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Speeding Up Your Overall Workflow With Markers In Final Cut Pro

How to enhance your workflow in Final Cut Studio using markers By Kevin McAuliffe

As everyone knows, markers, no matter what program you are using, are there for a reason. They mark something in your timeline that you want to keep track of. Well, in Final Cut Pro, markers can do that and a whole lot more.
Normally, once your project has been "locked," and what I mean by that is that the client will be making no more changes to the visuals, you are going to either send your project to audio post, or you are going to do the audio work yourself in Soundtrack Pro 2. So, let's add some markers into our timeline where we want our audio engineer to add some sound effects, and a big music change. As you can see from the image below, I've added three markers to my timeline by pressing the "M" key where I want the markers to be located. Make sure you don't have any specific clips selected when adding your markers. You want them added to your timeline, not your clip. As you can see below, I've added two markers for sound effects, and one for a music change.

Next, I'm going to assign these markers as "Scoring Markers" by moving my timebar to the first marker, pressing CMD+OPT+M to open the "Edit Marker" window, and selecting "Scoring Marker." You will immediately notice that <SCORING> has been added to the "Comments" section.

What I am also going to do is give each marker a name. I'm going to call them "SFX 1," "SFX 2" and "Music Change" respectively. Once you click "OK," seemingly nothing has happened, except we can now see that the name I gave the marker appears in your timeline. By clicking "OK" in the "Edit Marker" window, we not only added the name, but the marker has now been tagged as a "Scoring Marker" for Soundtrack Pro and Logic Pro. I'm going to go through my other markers and "promote" them to scoring markers, and then I'm going to export a Quicktime movie of my timeline. Once I have marked an in and out point on my timeline, and have navigated to FILE>EXPORT>QUICKTIME MOVIE, there is one important thing I need to do before I export, and that is to tell Final Cut that I want to export scoring markers, and that is done in the "Markers" drop down menu. Simply select "Scoring Markers," and press O.K.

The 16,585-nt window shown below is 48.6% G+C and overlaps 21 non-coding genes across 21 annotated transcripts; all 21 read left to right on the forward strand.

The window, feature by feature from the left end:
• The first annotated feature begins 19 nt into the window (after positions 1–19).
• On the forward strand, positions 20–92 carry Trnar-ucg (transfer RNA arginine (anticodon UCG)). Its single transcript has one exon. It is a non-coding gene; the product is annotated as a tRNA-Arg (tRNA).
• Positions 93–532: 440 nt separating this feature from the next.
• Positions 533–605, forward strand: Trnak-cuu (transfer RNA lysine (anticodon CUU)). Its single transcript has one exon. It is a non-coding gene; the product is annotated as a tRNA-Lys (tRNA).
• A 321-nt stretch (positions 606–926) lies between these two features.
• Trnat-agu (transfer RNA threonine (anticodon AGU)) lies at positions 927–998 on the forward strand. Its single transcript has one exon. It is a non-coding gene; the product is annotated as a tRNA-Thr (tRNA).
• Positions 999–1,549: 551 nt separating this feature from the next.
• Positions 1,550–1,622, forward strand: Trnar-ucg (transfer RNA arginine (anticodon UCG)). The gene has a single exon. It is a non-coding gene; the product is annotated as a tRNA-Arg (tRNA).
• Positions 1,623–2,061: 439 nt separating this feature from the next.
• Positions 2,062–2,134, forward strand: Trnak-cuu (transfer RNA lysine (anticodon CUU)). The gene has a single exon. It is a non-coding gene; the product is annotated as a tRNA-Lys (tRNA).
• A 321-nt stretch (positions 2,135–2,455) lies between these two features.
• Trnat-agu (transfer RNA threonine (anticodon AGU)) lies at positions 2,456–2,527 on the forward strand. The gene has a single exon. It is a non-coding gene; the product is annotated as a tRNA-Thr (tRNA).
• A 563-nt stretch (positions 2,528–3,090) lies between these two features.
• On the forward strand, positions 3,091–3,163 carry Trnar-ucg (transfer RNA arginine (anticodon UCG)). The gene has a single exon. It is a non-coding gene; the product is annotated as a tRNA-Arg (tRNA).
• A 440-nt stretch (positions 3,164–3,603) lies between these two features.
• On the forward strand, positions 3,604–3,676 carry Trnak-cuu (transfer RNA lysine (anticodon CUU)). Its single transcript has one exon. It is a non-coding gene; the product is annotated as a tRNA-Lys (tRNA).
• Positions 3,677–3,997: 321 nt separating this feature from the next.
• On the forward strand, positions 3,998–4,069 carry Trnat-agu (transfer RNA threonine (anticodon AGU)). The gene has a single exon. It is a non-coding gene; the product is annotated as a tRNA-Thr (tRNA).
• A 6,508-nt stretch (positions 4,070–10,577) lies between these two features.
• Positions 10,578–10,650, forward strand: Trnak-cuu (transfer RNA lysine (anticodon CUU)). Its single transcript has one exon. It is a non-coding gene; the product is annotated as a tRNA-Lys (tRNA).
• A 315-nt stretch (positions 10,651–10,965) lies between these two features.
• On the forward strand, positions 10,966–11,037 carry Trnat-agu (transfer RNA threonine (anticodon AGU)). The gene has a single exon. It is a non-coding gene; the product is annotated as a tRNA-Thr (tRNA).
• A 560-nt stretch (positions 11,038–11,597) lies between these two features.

Once the file is exported, you can open up Soundtrack Pro 2, take the QuickTime file, drag it into a new project, and you will immediately notice that our video appears and our markers have appeared in our project exactly where we had placed them in our FCP timeline.

This is an excellent way to give your engineer more information then they would normally have access to. That being said, creating chapter markers for DVD Studio Pro 4 and compression markers for Compressor 3 work exactly the same. Jumping back over to Final Cut Pro, we can select the first of our three markers, press CMD+OPT+M to open the "Edit Marker" window, and instead of selecting "Scoring Marker," we are going to select "Add Chapter Marker" for DVD Studio Pro 4 chapter markers or "Add Compression Marker" for Compressor 3 compression markers. Once you have your markers the way you want, you can navigate back to FILE>EXPORT>QUICKTIME MOVIE, and instead of selecting "Scoring Markers" in the "Markers" drop down menu, select either "Chapter Markers" or "Compression Markers" depending on what you need them for. Once you drag your QuickTime movie with included compression markers into Compressor 3, you will immediately see them appear in your preview window.

For users who are new to Compressor 3 and compression markers, what they do is tell Compressor (or DVD Studio Pro) to create an MPEG-I frame where the marker is located. You would use a compression marker if there is a very large visual change in your footage, like a scene change, for better quality encoding. The reason I included DVD Studio Pro when I explained compression markers is that some users may prefer to have DVD Studio Pro create their MPEG-2 files, and DVD Studio Pro will recognize compression markers, and act accordingly.

Now, I have shown the three different types of markers (Scoring, Compression and Chapter), and the process you use for exporting them, and having them act the way you want, but that doesn't mean you have to do things one at a time. Feel free to include all three types of markers, and even markers that don't have a specific function in your timeline to organize not only your Final Cut Pro project, but your compressing, sound mixing and DVD creation all at the same time!

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Kevin P McAuliffe is currently a Senior Video Editor working in HD post production in Toronto, Canada. He has been in the television industry for 12 years, and spends his days onlining on a Final Cut Pro HD. Kevin's high definition onlining credit list includes concerts for Coldplay, Sarah McLachlan, Barenaked Ladies, Snow Patrol, Sum41, Paul Anka, Il Divo and Pussycat Dolls, to name a few. Also, Kevin is an instructor of Advanced Final Cut Studio 2 at the Toronto Film College. If you have any questions or comments, you can drop him a line at

Related Keywords:video editing, NLE, video editor, final cut studio, final cut pro, editing workflow

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  • Speeding Up Your Overall Workflow With Markers In Final Cut Pro by DMN Editorial at Jul. 08, 2008 11:16 pm gmt

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